While Dylan copes with the fact that her own flesh and blood kept this massive secret from her, [You had these powers all along and you didn't use them to help me destroy my rivals and win the heart of Biff Carpenter? Bastards!] the crime rate in the small Midwestern town sky rockets. The Rose brothers are convinced the culprit is using super powers to commit the crimes.

But whoever is committing the crimes has plans for something bigger than a little bank robbery.

And it involves the Rose family outcast. [How do they know this?] Dylan's more valuable to the super family business than originally perceived. [How so?] It's this discovery that makes her the hottest ticket in town, [What does that mean?] and places Dylan smack-dab in the middle of a dangerous old rivalry. [Possibly what you're hinting at is that the supervillain was sent up the river by grandpa and now he's going to exact his revenge by kidnapping Dylan to get the super brothers to help him destroy the statue of grandpa in the town square. Or not. It's a pretty vague way to end the query.]

My short stories have appeared in The Bell Tower and The Scruffy Dog Review. This is my first novel. I would be happy to send a partial at your request.

Thank you for your time and consideration.


Notes

Even if you don't want to reveal the details on how Dylan is useful in defeating the supervillain, I don't see why you can't be more specific about how she's involved.


Selected Comments

Anonymous said...Maybe it's just me, but every 16 year old I ever knew was pretty much focused on sex drugs cars and rock n roll. This sounds more like 12 year old middle grade stuff unless the girl can magically text her way into the boys' locker room or something.


writtenwyrdd said...I like a lot about this, but it feels like a problem that 1) she's not clued in to the family's genetically-linked trait when she could pass it on some day; and 2) the family has apparently actually succeeded in keeping Dylan in the dark. (EE your comments about that are hilarious.)


Lisa said...EE - Thanks for the feedback! I was laughing. How silly of me to be so vague, I know. I've since revised this sucker and added more details.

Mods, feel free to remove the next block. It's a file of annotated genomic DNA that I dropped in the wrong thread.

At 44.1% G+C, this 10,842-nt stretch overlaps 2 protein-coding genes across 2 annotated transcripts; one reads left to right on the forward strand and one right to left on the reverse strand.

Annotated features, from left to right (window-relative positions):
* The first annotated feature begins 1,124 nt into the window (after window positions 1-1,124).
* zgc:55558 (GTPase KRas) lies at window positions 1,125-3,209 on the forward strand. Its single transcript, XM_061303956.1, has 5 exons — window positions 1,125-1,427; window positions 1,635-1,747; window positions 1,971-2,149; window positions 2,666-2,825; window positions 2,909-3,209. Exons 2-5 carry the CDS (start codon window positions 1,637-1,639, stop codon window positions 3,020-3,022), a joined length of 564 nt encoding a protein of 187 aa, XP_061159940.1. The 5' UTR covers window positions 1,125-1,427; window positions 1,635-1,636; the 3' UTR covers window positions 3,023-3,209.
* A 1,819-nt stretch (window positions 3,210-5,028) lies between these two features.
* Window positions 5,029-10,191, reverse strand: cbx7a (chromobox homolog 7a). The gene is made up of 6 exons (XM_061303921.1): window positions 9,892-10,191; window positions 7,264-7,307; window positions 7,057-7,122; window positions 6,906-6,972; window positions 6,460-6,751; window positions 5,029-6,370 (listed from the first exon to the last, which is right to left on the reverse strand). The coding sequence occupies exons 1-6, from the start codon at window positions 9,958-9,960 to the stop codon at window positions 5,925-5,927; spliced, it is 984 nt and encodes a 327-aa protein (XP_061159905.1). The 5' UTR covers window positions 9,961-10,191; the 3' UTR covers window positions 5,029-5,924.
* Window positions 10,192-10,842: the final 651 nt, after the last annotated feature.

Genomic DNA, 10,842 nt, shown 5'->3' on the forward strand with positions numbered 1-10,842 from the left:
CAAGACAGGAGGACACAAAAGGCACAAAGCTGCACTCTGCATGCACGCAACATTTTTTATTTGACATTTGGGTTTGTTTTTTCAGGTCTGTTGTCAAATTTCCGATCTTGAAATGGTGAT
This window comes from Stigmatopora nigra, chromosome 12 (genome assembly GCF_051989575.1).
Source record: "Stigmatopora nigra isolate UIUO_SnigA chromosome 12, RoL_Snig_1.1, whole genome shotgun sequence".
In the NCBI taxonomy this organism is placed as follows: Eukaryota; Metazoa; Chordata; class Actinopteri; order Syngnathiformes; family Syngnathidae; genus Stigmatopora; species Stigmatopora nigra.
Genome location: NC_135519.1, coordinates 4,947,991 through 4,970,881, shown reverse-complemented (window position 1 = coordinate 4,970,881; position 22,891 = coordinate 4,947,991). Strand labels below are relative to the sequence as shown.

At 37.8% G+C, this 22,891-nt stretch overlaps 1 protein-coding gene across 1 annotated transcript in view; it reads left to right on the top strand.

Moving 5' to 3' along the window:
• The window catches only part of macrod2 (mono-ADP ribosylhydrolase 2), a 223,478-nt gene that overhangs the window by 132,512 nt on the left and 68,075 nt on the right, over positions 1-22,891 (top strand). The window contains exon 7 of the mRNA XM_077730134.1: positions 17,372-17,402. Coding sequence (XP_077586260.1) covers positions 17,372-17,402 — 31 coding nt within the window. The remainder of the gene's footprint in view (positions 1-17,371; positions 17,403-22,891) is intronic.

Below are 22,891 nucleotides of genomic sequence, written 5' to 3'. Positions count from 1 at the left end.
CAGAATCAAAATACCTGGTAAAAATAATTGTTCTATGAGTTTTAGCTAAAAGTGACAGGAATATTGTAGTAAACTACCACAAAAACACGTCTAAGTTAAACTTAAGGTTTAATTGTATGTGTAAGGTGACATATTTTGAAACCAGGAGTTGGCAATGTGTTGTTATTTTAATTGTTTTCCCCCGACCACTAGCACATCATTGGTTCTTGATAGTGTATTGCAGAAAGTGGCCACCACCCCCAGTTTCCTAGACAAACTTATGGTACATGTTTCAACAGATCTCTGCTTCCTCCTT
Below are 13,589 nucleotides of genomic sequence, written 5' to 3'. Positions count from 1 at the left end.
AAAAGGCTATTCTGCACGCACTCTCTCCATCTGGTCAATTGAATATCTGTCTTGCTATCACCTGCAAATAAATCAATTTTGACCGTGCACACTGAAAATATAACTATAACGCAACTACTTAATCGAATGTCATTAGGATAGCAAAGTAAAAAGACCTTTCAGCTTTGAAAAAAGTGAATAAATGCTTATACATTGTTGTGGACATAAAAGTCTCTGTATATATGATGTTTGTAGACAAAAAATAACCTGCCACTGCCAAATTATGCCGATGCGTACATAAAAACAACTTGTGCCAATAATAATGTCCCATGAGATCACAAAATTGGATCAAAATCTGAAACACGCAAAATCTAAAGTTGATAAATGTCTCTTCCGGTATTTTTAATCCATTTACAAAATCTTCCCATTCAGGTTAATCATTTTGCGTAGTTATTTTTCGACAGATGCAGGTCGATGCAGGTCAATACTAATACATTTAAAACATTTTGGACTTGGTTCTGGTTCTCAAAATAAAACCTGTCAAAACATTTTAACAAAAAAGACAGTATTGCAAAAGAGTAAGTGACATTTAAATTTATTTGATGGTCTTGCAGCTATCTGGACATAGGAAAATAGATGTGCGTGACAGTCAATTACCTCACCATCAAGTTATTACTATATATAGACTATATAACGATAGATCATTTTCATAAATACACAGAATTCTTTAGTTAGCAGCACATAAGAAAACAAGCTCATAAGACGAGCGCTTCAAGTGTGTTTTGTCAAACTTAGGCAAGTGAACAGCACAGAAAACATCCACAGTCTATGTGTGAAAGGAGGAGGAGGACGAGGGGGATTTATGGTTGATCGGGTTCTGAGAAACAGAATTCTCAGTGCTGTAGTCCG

BTW - Who's your favorite super hero? I'm guessing it's not Plastic Man...=)


150 said...I collect superhero books, so I'd pick this up sight-unseen. Need a beta? If you post the revised query in the comments, we'll take another look at it. You might want to wait until a few more people weigh in, though.


Xiexie said...Can we see the revised one? Also, Mr. Fantastic ForTheWin.


chelsea said...I like the idea of the protagonist being odd because she DOESN'T have powers. And I know/knew lots of 16 year olds who care/d about more than sex drugs cars and rock. :)


pacatrue said...Well, there's Sky High, of course, a movie about a kid going to Super Hero school without any powers. Until he gets powers....

Xiexie said...Yeah Sky High lost me once he got powers.


batgirl said...This looks like fun - 16 is an age when you're finding out who you are and what you can do, and separating yourself from your family, the sort of uncertainty that would be magnified when your family is extraordinary. Also, superheroes are very much in the mainstream of fiction, so it's a good time for that metaphor.

1 comment:

Anonymous said...

I disagree with Anonymous's statement. That's an offensive teenage stereotype. Besides, if a teen is already looking at books they're bound to have other interests.

I'd have read the snot out of this when I was 16. I was really into superheroes, and I liked fish-out-of-water protagonists.